High Heels, Nike Shox, and Back Pain

Hey it’s your Friendly Neighbourhood Fitness Trainer,

And I have a message for you…

Stay away from shoes that have a pronounced heel lift!

Besides sucking for lifting weights, high heels and shoes with an elevated heel such as Nike Shox are biomechanically unsound and may lead to knee and back problems.

Yes, I’ll admit, I think women look great in heels and can still be worn in moderation, but everyday use is wrecking havoc on your body! And don’t be fooled by any multimillion dollar ad campaigns!

See, an elevated heel shifts your center of gravity forward and puts your pelvis in an anterior tilt. This causes the thigh muscles to overwork leading to strain on the tendons of the knee and the thigh, which leads to tight hip flexors and quads and strain on your tendons. One of the issues you’ll experience with an anteriorly tilted pelvis and tight hip flexors is back pain – it is personal training 101.

Fact: A recent study showed that elevated heels increase pressure inside the knee by 26%, which can lead to osteoarthritis over time.

The human foot was not designed to be elevated while walking. It was designed to walk barefoot and absorb impact across the entire foot on every step taken in a day. Deviating from this natural design causes problems to roll up the kinetic chain – ankles, knees, hips, back.

An elevated heel keeps that calf muscle of yours in a flexed position, which will shorten it. Having tight calves alone can lead to some issues – not to mention you wont be flexible enough to perform the “bread and butter” exercises such as squats and deadlifts that burn tons of calories.

During a normal gait (when you’re walking), the leg muscles both contract and relax (stretch), and you’re body was designed to do this perfectly! An elevated heel maintains the knee, hip, and low back in a flexed position and prevents these joints from getting stretched. Over time, this leads to muscle imbalances, which means stiffness, pain, and injury for you. Lower back strain is a major issue. And wearing heels is only making it worse for most women.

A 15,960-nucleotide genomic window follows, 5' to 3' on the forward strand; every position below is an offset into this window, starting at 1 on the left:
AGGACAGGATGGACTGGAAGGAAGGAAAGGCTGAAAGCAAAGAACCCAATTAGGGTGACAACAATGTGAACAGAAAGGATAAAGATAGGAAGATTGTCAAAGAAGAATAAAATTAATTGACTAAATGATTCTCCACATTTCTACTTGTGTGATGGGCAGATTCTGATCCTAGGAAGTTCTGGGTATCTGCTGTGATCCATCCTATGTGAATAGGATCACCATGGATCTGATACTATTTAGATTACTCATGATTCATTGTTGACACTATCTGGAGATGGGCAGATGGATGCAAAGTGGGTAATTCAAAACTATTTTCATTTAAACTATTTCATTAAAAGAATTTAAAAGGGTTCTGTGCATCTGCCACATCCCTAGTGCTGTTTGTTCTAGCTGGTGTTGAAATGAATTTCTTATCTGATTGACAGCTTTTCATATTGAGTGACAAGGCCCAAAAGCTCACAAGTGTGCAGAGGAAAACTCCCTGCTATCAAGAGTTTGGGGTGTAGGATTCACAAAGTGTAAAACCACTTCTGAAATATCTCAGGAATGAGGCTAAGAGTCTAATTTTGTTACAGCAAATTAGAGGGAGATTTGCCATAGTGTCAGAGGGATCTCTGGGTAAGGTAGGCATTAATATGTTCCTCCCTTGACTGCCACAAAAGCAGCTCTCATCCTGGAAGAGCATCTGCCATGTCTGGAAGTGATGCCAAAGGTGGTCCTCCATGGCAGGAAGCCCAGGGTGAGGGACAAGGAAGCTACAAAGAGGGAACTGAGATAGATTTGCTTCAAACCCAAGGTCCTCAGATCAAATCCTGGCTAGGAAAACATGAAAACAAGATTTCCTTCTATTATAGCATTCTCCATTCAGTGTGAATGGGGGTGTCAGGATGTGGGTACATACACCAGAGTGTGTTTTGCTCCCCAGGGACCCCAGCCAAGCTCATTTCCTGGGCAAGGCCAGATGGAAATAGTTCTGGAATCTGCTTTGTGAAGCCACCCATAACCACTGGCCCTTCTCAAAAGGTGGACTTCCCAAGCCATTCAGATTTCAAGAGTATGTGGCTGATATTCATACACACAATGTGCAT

Random fact: Women have 4x more foot problems than men – you can probably by now guess a major culprit of this.

Now to the resistance training side of things: Most people want that tight, firm butt. Well, if you are wearing a show with an elevated heel this means you are creating tight hip flexors, and a weak butt because you can’t get a full contraction when walking or running, and when doing exercises such as squats and deadlifts where you need to really drive off the ground thru your heel, well that is not going to work very efficiently now. (And not having a strong butt will further perpetuate the cycle of knee and back pain).

In summary, just do your best to exercise (and play) in shoes that don’t have a pronounced heel lift. A 1 inch heel is much better than a 3 inch heel and great options for athletic shoes include converse all stars, nike frees, reebok travel trainers, or any flat training shoe.

So leave the calf raises for a fitness setting!

Josh Saunders
Founder, The Bootcamp Effect
Serving Langley, White Rock, and Surrey